New product categories such as power tools and exercise machines provide British Columbians a new recycling option for a wide variety of household electrical products
VANCOUVER, June 20, 2012 /CNW/ - Starting July 1, 2012, British Columbians will be able to recycle even more of their old or broken electrical products as ElectroRecycle expands its small appliance recycling program to include new products such as power tools, sewing machines and exercise equipment.
Introduced by the Canadian Electrical Stewardship Association (CESA), ElectroRecycle (formerly known as Unplugged) was first launched across B.C. on October 1, 2011. ElectroRecycle is the first small appliance and power tool recycling program of its kind in Canada and the only government-approved small appliance and power tool recycling program in B.C.
Besides small appliances, the program will now accept household electrical products under new product categories such as: power tools (for example, hand-held drills), sewing/textile machines, exercise machines (such as treadmills), and leisure, arts & crafts devices (for example, electric binoculars).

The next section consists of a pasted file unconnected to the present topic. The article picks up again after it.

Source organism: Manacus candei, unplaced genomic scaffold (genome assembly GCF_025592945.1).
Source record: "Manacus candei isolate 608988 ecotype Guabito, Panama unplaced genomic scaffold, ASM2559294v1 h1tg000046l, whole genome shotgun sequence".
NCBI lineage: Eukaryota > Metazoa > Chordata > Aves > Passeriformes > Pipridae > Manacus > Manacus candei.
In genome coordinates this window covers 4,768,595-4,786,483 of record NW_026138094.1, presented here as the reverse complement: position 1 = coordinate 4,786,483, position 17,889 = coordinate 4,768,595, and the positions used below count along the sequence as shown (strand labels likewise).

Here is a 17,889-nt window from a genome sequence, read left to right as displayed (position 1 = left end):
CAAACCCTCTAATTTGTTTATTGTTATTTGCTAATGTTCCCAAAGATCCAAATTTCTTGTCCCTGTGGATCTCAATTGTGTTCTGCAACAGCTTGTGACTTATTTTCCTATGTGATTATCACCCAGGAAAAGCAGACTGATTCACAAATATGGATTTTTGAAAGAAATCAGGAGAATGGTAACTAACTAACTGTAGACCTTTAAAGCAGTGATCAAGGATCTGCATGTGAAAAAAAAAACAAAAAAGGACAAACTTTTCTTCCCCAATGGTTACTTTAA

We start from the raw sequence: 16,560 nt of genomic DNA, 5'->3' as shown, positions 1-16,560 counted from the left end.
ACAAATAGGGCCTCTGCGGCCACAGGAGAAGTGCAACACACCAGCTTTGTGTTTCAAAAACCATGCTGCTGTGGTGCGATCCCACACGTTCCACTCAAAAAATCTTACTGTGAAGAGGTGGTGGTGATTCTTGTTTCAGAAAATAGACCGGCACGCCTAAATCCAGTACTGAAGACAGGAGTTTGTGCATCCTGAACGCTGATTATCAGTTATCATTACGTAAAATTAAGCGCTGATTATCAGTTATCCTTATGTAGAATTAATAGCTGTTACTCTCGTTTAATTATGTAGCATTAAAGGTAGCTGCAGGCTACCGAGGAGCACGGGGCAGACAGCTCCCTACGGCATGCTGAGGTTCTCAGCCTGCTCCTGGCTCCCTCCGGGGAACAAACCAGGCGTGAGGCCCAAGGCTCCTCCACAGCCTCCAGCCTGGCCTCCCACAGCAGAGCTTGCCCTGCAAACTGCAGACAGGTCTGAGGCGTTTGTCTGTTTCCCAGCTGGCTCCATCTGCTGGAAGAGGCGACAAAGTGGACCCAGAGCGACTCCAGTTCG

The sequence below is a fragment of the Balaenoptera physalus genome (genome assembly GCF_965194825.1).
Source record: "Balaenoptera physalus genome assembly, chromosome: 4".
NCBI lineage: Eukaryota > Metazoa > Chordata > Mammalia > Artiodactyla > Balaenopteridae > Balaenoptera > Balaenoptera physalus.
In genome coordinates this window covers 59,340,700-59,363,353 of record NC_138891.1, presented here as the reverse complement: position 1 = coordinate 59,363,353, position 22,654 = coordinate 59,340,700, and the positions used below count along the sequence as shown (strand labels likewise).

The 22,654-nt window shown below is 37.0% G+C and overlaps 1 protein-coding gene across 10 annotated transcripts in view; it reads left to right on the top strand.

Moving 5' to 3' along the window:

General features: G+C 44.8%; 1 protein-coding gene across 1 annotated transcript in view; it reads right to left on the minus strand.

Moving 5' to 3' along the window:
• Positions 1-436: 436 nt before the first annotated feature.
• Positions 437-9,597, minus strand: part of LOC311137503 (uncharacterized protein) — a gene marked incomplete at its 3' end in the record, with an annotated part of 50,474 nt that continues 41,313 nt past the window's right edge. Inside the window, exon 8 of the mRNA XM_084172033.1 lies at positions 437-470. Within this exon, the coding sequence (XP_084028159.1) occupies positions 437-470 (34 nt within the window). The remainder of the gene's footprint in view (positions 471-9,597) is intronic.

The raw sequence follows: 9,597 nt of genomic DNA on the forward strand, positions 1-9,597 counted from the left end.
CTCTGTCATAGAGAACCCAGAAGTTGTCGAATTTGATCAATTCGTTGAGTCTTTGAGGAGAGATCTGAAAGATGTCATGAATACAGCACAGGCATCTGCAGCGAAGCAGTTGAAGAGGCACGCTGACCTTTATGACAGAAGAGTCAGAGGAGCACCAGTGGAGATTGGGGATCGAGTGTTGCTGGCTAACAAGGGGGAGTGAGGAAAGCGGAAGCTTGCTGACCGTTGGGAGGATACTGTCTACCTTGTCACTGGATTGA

"With these new product categories, ElectroRecycle will help divert even more electrical products from disposal to resource recovery," said Brock Macdonald, chief executive officer, Recycling Council of British Columbia (RCBC). "The expanded program will also help municipalities spend less on managing waste."
Following its July 1 expansion, ElectroRecycle will accept more than 300 different types of electrical products ranging in size from electrical toothbrushes, hand-held drills and toasters to sewing machines, countertop microwaves and treadmills. British Columbians can recycle their electrical products at over 100 accessible and convenient drop-off locations across the province, which may differ based on size of product being recycled. Drop-off locations are located at private recycling drop-off centres, local government sites, and service organizations like the Salvation Army.